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AlphaGo beats the world champion Lee Sedol in first of five matches (twitter.com/mustafasuleymn)
1085 points by atupem on Mar 9, 2016 | hide | past | favorite | 573 comments

I was at the 2003 match of Garry Kasparov vs Deep Junior -- the strongest chess player of all time vs what was at that point the strongest chess playing computer in history. Kasparov drew that match, but it was clear it was the last stand of homo sapiens in the man vs machine chess battle. Back then, people took solace in the game of Go. Many boldly and confidently predicted we wouldn't see a computer beat the Go world champion in our lifetimes.

Tonight, that happened. Google's DeepMind AlphaGo defeated the world Go champion Lee Sedol. An amazing testament to humanity's ability to continuously innovate at a continuously surprising pace. It's important to remember, this isn't really man vs machine, as we humans programmed the algorithms and built the computers they run on. It's really all just circuitous man vs man.

Excited for the next "impossible" things we'll see in our lifetimes.

> Many boldly and confidently predicted we wouldn't see a computer beat the Go world champion in our lifetimes.

Sadly as I write this my uncle and personal hero who spent 17 years of his life working towards a Ph.D. on abstraction hierarchies for use in Go artificial intelligence, has been moved into hospice care. I'm just glad that in the few days that are left he has a chance to see this happen, even if it is not the good old-fashioned approach he took.

[1] He recently started rewriting the continuation of this research in golang, available on Github: https://github.com/Ken1JF/ah

Thanks for the link. I started reading his thesis. While AlphaGo is obviously exciting, it seems like your uncles approach could help us better understand how humans play go which seems hugely valuable. I look forward to exploring his thesis further.

> This project is the sixth attempt to implement the model:

Finally, the sixth attempt is written in the right language! Now it will succeed for sure.

The 2003 match was a brute force approach.

AlphaGo's architecture resembles much closer to how humans think and learn.

I initially learned Go to be able to have some chance of an AI. I then had some transformative experiences that coincided with my early kyu learning of basic Go lessons. On of the big lessons in Go is to learn how to let go of something. Taking solace in anything on the Go board is one of the blocks you work through when you develop as a Go player.

I had already known about two years ago that just the Monte Carlo approach was already scalable. If Moore's Law continues, it was a matter of time before the Monte Carlo approach would start challenging the professional ranks -- it had already gotten to the point where you just needed to throw more hardware at it.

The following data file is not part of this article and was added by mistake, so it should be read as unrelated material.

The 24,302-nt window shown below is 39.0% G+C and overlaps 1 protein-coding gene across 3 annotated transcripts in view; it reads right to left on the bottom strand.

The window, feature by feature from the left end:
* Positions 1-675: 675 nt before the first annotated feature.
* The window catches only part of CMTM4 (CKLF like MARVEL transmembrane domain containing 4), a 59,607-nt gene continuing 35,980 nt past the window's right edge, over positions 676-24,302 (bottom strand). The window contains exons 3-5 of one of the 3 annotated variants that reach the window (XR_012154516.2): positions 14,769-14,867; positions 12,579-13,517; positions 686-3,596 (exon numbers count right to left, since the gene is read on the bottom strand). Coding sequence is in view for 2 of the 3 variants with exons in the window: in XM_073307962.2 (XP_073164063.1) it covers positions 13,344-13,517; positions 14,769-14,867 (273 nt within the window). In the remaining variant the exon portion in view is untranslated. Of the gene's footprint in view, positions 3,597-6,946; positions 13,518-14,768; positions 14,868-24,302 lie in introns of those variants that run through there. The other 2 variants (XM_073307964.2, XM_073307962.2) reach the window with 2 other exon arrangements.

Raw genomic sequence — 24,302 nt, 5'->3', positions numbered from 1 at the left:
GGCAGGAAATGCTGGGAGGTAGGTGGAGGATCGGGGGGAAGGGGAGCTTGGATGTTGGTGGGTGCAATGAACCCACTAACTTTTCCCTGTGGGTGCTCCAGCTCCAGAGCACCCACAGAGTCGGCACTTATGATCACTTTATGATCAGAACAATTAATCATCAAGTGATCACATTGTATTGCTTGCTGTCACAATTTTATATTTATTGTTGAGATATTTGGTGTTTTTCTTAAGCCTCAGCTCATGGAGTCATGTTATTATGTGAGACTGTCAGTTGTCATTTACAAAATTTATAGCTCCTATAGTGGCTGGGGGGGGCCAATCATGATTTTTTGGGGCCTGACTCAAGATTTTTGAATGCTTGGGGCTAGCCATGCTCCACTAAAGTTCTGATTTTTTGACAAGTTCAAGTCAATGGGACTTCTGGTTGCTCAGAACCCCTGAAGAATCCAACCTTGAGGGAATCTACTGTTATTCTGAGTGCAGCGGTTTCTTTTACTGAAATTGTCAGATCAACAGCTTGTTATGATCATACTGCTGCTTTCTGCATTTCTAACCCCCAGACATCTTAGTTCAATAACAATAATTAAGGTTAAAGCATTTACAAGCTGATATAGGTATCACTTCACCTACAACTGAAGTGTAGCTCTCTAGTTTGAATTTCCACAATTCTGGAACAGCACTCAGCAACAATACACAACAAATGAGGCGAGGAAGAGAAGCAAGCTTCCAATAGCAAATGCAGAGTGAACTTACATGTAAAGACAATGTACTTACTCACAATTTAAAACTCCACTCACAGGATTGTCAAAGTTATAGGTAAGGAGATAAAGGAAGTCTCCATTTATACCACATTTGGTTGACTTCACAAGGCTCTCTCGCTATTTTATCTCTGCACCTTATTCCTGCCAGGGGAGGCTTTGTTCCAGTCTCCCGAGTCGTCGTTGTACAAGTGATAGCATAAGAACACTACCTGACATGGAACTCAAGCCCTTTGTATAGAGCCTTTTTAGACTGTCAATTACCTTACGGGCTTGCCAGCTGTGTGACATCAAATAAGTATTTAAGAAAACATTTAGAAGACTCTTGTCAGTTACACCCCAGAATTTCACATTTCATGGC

AlphaGo's architecture adds a different layer to it. The Deep Learning isn't quite as flexible as the human mind, but it can do something that humans can't: learn non-stop, 24/7 on one subject. We're seeing a different tipping point here, possibly the same kind of tipping point when we witnessed the web browser back in the early 90s, and the introduction of the smartphone in the mid '00s. This is way bigger (to use a Go terminology) than what happened with chess.

This isn't about Moore's Law though. From the AlphaGo paper:

    > During the match against Fan Hui, AlphaGo evaluated thousands of times
    > fewer positions than Deep Blue did in its chess match against
    > Kasparov; compensating by selecting those positions more intelli-
    > gently, using the policy network, and evaluating them more precisely,
    > using the value network—an approach that is perhaps closer to how
    > humans play. Furthermore, while Deep Blue relied on a handcrafted
    > evaluation function, the neural networks of AlphaGo are trained
    > directly from gameplay purely through general-purpose supervised and
    > reinforcement learning methods

My understanding is that it is much more expensive for AlphaGo to evaluate a position than it was for Deep Blue. I'm not certain, but I would be surprised if AlphaGo did not need significantly more computation than Deep Blue.

edit: some actual estimates. Deep Blue had 11.38 GFLOPS[1]. According to the paper in Nature, distributed AlphaGo used 1202 CPUs and 176 GPUs. A single modern GPU can do between 100 and 2000 double precision GFLOPS[2]. So from GPUs alone AlphaGo had access to 4-5 orders of magnitude more computing power than Deep Blue did.

1] https://en.wikipedia.org/wiki/Deep_Blue_(chess_computer)

2] https://en.wikipedia.org/wiki/List_of_Nvidia_graphics_proces...

A brute force approach for Go doesn't work. It doesn't work for humans (deep reading skills) and doesn't work for computers. The Monte Carlo approach was the first one that allowed Go AIs to scale with the hardware. This was at least two years ago.